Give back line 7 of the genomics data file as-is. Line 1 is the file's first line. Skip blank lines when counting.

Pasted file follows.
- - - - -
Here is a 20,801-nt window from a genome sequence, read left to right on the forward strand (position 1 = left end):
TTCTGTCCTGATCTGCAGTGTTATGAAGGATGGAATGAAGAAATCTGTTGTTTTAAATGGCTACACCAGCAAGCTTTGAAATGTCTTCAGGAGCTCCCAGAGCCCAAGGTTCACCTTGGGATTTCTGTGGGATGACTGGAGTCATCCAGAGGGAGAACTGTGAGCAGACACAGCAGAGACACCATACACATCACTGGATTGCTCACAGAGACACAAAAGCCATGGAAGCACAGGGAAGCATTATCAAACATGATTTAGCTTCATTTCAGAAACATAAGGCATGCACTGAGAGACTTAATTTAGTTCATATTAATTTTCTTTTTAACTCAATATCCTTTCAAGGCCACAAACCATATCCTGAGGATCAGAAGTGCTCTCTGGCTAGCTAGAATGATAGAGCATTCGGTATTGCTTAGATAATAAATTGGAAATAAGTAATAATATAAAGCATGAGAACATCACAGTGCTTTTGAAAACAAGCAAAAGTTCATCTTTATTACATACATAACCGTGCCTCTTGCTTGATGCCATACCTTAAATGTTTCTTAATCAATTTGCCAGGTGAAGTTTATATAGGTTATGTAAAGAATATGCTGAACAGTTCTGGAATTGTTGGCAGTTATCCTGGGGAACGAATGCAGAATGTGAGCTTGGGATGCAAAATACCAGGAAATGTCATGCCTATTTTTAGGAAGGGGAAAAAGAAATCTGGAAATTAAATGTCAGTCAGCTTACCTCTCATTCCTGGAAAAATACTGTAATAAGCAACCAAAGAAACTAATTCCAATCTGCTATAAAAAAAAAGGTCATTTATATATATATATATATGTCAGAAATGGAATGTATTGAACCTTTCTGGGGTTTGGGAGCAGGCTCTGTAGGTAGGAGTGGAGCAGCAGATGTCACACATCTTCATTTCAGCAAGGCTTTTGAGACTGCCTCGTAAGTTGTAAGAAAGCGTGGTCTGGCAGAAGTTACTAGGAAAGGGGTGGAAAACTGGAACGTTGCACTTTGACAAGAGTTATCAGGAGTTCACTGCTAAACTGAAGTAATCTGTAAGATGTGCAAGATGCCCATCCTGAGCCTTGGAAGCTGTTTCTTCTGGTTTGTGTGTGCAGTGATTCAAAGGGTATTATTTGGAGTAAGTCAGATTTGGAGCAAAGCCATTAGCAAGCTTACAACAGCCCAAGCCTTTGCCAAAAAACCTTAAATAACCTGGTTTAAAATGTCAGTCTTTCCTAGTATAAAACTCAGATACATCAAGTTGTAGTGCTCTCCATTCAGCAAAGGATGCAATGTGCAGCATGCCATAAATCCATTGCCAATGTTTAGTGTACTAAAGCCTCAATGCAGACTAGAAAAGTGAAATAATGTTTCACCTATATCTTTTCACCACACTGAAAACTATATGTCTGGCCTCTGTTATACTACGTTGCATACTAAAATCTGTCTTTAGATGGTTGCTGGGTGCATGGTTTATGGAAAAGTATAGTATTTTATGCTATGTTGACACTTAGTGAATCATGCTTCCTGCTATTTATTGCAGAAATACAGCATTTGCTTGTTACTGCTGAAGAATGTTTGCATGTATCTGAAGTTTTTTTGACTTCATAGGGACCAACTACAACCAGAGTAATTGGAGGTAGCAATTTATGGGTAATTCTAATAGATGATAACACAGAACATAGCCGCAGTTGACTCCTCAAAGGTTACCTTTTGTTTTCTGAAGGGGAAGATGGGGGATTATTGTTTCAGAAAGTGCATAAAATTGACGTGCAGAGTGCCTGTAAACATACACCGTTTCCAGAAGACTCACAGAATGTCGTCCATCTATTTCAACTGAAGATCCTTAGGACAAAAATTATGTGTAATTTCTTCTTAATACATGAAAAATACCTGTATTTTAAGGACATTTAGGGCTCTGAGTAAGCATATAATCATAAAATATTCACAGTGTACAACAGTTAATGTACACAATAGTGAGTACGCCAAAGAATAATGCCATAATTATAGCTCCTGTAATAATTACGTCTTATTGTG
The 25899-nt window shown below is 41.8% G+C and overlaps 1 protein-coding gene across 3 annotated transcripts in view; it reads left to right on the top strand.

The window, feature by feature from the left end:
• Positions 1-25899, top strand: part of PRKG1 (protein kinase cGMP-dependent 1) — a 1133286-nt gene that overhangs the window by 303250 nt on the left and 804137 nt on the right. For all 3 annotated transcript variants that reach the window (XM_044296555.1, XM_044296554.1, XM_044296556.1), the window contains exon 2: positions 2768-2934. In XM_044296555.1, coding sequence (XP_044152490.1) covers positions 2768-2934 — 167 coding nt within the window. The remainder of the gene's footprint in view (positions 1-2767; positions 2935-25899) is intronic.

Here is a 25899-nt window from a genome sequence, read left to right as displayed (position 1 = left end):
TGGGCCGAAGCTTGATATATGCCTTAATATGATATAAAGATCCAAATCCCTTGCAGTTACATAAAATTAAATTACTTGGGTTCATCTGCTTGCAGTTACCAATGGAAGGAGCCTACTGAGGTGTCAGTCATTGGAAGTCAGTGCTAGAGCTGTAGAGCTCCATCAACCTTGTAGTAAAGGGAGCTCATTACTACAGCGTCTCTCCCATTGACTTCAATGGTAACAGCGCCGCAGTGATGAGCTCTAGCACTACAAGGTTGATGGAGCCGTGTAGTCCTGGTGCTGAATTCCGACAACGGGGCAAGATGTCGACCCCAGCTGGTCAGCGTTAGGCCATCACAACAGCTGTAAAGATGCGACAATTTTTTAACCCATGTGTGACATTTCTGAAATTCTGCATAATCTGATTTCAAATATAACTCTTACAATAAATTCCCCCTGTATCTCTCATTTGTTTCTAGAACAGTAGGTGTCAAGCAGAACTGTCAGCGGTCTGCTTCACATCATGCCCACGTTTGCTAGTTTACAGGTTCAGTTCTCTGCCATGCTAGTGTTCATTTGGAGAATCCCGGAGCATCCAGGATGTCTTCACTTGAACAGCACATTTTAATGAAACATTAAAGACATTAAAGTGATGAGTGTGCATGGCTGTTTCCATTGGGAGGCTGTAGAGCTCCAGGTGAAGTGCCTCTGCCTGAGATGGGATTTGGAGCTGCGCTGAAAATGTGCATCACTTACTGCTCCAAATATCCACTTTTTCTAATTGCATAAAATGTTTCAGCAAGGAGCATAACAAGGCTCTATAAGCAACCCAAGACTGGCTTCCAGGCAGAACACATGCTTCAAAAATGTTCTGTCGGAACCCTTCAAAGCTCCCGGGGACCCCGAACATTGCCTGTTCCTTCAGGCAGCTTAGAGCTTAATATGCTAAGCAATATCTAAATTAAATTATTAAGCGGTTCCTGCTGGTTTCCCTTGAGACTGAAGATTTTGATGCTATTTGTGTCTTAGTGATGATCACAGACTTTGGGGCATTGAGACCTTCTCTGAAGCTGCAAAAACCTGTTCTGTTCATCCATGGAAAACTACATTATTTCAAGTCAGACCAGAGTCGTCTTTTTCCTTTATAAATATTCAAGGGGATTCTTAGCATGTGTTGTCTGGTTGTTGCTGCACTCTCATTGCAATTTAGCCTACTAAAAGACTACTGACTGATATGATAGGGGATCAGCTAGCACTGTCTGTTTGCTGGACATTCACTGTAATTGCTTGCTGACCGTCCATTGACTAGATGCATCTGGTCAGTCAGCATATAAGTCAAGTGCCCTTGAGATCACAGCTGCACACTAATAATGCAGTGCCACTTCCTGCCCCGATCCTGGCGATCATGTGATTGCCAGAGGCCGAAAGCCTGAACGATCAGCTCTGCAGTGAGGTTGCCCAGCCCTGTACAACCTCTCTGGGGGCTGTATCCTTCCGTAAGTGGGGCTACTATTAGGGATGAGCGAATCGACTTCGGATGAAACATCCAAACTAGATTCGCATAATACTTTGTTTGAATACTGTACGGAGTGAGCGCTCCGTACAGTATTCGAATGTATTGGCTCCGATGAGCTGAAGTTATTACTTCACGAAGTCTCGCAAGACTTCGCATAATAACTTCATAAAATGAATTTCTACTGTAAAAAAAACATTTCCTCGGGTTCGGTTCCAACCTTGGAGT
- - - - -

TGGGCCGAAGCTTGATATATGCCTTAATATGATATAAAGATCCAAATCCCTTGCAGTTACATAAAATTAAATTACTTGGGTTCATCTGCTTGCAGTTACCAATGGAAGGAGCCTACTGAGGTGTCAGTCATTGGAAGTCAGTGCTAGAGCTGTAGAGCTCCATCAACCTTGTAGTAAAGGGAGCTCATTACTACAGCGTCTCTCCCATTGACTTCAATGGTAACAGCGCCGCAGTGATGAGCTCTAGCACTACAAGGTTGATGGAGCCGTGTAGTCCTGGTGCTGAATTCCGACAACGGGGCAAGATGTCGACCCCAGCTGGTCAGCGTTAGGCCATCACAACAGCTGTAAAGATGCGACAATTTTTTAACCCATGTGTGACATTTCTGAAATTCTGCATAATCTGATTTCAAATATAACTCTTACAATAAATTCCCCCTGTATCTCTCATTTGTTTCTAGAACAGTAGGTGTCAAGCAGAACTGTCAGCGGTCTGCTTCACATCATGCCCACGTTTGCTAGTTTACAGGTTCAGTTCTCTGCCATGCTAGTGTTCATTTGGAGAATCCCGGAGCATCCAGGATGTCTTCACTTGAACAGCACATTTTAATGAAACATTAAAGACATTAAAGTGATGAGTGTGCATGGCTGTTTCCATTGGGAGGCTGTAGAGCTCCAGGTGAAGTGCCTCTGCCTGAGATGGGATTTGGAGCTGCGCTGAAAATGTGCATCACTTACTGCTCCAAATATCCACTTTTTCTAATTGCATAAAATGTTTCAGCAAGGAGCATAACAAGGCTCTATAAGCAACCCAAGACTGGCTTCCAGGCAGAACACATGCTTCAAAAATGTTCTGTCGGAACCCTTCAAAGCTCCCGGGGACCCCGAACATTGCCTGTTCCTTCAGGCAGCTTAGAGCTTAATATGCTAAGCAATATCTAAATTAAATTATTAAGCGGTTCCTGCTGGTTTCCCTTGAGACTGAAGATTTTGATGCTATTTGTGTCTTAGTGATGATCACAGACTTTGGGGCATTGAGACCTTCTCTGAAGCTGCAAAAACCTGTTCTGTTCATCCATGGAAAACTACATTATTTCAAGTCAGACCAGAGTCGTCTTTTTCCTTTATAAATATTCAAGGGGATTCTTAGCATGTGTTGTCTGGTTGTTGCTGCACTCTCATTGCAATTTAGCCTACTAAAAGACTACTGACTGATATGATAGGGGATCAGCTAGCACTGTCTGTTTGCTGGACATTCACTGTAATTGCTTGCTGACCGTCCATTGACTAGATGCATCTGGTCAGTCAGCATATAAGTCAAGTGCCCTTGAGATCACAGCTGCACACTAATAATGCAGTGCCACTTCCTGCCCCGATCCTGGCGATCATGTGATTGCCAGAGGCCGAAAGCCTGAACGATCAGCTCTGCAGTGAGGTTGCCCAGCCCTGTACAACCTCTCTGGGGGCTGTATCCTTCCGTAAGTGGGGCTACTATTAGGGATGAGCGAATCGACTTCGGATGAAACATCCAAACTAGATTCGCATAATACTTTGTTTGAATACTGTACGGAGTGAGCGCTCCGTACAGTATTCGAATGTATTGGCTCCGATGAGCTGAAGTTATTACTTCACGAAGTCTCGCAAGACTTCGCATAATAACTTCATAAAATGAATTTCTACTGTAAAAAAAACATTTCCTCGGGTTCGGTTCCAACCTTGGAGT